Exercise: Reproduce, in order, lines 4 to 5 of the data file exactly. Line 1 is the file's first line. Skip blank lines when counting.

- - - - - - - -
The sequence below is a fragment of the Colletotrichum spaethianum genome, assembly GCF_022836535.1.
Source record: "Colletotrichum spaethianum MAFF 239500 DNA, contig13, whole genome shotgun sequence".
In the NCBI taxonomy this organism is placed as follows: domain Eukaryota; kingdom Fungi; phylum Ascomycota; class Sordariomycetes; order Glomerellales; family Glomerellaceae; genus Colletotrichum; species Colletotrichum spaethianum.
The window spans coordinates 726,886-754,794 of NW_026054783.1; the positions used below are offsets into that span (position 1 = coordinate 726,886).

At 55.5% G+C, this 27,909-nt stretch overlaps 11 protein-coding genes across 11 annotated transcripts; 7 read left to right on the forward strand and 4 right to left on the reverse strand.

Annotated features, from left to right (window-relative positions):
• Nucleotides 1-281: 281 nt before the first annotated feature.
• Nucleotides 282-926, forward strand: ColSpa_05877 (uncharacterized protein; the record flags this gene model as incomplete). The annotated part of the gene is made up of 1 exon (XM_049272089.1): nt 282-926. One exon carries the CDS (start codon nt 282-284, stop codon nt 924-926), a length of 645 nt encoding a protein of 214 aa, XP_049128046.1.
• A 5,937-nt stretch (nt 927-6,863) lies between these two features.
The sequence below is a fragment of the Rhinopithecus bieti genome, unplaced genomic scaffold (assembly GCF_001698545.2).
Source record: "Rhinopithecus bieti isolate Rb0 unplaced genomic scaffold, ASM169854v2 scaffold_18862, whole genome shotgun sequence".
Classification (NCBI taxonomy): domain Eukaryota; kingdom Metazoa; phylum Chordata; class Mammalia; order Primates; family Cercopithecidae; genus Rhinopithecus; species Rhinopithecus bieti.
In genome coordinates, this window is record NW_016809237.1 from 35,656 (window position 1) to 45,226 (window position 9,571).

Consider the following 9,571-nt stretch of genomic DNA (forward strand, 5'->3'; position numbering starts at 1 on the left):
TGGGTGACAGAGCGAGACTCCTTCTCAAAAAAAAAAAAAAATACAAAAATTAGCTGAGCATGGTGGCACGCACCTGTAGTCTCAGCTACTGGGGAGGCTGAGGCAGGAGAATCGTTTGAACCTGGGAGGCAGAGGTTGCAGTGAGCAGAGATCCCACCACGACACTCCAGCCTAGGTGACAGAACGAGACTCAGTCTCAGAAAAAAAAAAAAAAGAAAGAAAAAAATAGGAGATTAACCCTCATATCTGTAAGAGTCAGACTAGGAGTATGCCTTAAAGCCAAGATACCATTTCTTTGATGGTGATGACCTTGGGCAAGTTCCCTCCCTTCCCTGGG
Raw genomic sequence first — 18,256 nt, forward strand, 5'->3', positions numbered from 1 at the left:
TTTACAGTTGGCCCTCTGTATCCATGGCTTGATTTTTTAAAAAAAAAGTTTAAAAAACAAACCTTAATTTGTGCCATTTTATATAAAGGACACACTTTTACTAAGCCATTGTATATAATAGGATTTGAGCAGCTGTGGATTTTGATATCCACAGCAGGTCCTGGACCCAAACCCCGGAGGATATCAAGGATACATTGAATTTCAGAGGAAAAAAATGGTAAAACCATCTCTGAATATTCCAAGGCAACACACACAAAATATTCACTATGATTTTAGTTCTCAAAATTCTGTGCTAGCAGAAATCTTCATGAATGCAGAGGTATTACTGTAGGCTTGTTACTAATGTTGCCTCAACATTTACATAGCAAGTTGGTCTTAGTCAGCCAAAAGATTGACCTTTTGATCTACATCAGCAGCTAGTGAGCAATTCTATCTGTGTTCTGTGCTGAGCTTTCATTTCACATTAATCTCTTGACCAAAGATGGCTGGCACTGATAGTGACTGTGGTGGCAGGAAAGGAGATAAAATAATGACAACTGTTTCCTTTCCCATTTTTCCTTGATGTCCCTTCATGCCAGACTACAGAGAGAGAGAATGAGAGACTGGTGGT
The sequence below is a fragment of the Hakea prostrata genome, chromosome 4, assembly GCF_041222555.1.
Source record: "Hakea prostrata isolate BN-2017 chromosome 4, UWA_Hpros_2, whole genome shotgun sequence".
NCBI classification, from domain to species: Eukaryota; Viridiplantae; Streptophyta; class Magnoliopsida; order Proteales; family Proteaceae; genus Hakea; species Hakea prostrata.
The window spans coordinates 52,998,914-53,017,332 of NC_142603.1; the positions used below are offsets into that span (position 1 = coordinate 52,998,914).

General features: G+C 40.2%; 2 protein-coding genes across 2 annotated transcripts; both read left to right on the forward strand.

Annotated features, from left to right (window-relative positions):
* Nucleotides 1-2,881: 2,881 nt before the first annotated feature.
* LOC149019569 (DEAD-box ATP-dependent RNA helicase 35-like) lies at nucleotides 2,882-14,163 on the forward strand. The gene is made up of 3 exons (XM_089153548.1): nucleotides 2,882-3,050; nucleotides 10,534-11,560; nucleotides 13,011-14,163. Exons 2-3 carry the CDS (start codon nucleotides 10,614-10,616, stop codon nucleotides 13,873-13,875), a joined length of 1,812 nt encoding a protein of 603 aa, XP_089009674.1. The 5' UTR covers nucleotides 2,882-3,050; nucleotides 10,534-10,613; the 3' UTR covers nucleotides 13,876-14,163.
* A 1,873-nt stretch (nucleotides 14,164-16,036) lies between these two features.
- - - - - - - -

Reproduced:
The window spans coordinates 726,886-754,794 of NW_026054783.1; the positions used below are offsets into that span (position 1 = coordinate 726,886).

At 55.5% G+C, this 27,909-nt stretch overlaps 11 protein-coding genes across 11 annotated transcripts; 7 read left to right on the forward strand and 4 right to left on the reverse strand.